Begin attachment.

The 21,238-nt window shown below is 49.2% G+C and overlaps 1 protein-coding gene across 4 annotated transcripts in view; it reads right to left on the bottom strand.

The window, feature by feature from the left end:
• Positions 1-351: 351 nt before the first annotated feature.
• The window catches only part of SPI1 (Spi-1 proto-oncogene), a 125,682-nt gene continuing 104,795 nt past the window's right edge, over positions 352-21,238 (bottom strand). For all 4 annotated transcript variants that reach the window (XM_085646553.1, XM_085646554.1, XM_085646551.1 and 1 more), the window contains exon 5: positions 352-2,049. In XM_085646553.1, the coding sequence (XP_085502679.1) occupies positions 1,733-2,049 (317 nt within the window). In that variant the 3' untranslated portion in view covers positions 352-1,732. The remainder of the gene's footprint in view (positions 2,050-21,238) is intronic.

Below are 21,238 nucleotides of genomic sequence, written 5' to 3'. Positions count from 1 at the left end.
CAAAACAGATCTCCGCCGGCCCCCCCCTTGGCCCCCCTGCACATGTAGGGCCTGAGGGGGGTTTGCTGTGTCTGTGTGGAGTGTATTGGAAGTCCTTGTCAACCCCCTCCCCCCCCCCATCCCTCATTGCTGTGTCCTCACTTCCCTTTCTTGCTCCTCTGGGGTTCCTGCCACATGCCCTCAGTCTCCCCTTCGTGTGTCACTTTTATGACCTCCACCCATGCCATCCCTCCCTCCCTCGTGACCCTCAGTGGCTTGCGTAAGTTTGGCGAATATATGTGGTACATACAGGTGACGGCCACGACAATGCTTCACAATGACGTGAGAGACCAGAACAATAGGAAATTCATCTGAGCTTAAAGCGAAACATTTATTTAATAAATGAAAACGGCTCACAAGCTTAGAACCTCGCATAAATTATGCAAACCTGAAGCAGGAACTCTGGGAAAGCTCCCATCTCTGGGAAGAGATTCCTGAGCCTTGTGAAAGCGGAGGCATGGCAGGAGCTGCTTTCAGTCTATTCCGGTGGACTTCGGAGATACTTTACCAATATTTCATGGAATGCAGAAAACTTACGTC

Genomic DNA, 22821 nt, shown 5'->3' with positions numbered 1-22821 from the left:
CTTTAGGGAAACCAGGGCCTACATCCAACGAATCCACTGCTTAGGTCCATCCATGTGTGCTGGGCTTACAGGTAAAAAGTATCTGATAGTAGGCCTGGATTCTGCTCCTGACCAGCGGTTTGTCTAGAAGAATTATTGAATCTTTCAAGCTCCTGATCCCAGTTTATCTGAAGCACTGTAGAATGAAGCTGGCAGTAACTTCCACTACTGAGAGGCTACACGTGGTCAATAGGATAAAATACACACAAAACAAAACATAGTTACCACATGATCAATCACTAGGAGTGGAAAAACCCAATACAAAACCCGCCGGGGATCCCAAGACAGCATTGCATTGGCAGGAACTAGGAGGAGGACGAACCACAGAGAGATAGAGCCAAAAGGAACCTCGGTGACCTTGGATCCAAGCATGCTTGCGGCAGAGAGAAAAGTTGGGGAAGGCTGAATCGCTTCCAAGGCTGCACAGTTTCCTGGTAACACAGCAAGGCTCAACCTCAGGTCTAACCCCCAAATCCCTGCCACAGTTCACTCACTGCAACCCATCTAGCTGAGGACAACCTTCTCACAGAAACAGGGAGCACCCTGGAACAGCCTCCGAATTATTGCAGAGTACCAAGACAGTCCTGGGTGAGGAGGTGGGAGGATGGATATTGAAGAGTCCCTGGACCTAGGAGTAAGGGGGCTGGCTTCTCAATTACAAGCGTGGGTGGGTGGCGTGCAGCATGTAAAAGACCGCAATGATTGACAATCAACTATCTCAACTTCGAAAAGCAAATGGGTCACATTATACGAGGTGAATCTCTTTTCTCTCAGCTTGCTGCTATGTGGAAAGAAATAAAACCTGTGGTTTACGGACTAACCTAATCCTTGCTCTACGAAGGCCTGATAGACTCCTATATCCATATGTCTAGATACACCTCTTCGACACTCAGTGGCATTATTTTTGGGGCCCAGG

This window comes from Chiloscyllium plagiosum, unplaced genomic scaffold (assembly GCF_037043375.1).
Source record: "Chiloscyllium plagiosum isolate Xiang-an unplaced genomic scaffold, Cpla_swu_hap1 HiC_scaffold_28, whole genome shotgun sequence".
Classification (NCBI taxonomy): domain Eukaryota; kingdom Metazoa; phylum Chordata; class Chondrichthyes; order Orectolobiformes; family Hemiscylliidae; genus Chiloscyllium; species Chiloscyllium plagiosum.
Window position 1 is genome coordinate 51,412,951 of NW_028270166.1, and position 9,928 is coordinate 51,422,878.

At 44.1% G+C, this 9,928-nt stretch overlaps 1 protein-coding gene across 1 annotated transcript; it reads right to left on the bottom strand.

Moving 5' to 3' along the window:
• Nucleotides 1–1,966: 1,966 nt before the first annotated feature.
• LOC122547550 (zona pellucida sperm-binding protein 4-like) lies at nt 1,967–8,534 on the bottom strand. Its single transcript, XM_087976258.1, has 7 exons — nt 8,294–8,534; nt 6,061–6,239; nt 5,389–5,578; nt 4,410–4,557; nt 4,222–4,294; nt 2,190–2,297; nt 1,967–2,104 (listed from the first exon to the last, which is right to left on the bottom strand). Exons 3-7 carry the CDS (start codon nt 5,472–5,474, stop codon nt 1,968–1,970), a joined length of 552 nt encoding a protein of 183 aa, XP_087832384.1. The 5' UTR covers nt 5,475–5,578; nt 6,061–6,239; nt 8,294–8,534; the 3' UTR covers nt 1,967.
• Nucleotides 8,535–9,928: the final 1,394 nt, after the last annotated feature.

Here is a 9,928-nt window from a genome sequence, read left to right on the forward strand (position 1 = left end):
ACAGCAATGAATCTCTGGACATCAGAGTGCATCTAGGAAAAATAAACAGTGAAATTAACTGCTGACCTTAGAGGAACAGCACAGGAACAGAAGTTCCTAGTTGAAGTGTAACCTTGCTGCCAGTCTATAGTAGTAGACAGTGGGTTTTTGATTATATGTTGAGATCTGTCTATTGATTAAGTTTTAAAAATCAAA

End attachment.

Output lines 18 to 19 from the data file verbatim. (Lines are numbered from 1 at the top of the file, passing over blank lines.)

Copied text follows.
Here is a 9,928-nt window from a genome sequence, read left to right on the forward strand (position 1 = left end):
ACAGCAATGAATCTCTGGACATCAGAGTGCATCTAGGAAAAATAAACAGTGAAATTAACTGCTGACCTTAGAGGAACAGCACAGGAACAGAAGTTCCTAGTTGAAGTGTAACCTTGCTGCCAGTCTATAGTAGTAGACAGTGGGTTTTTGATTATATGTTGAGATCTGTCTATTGATTAAGTTTTAAAAATCAAA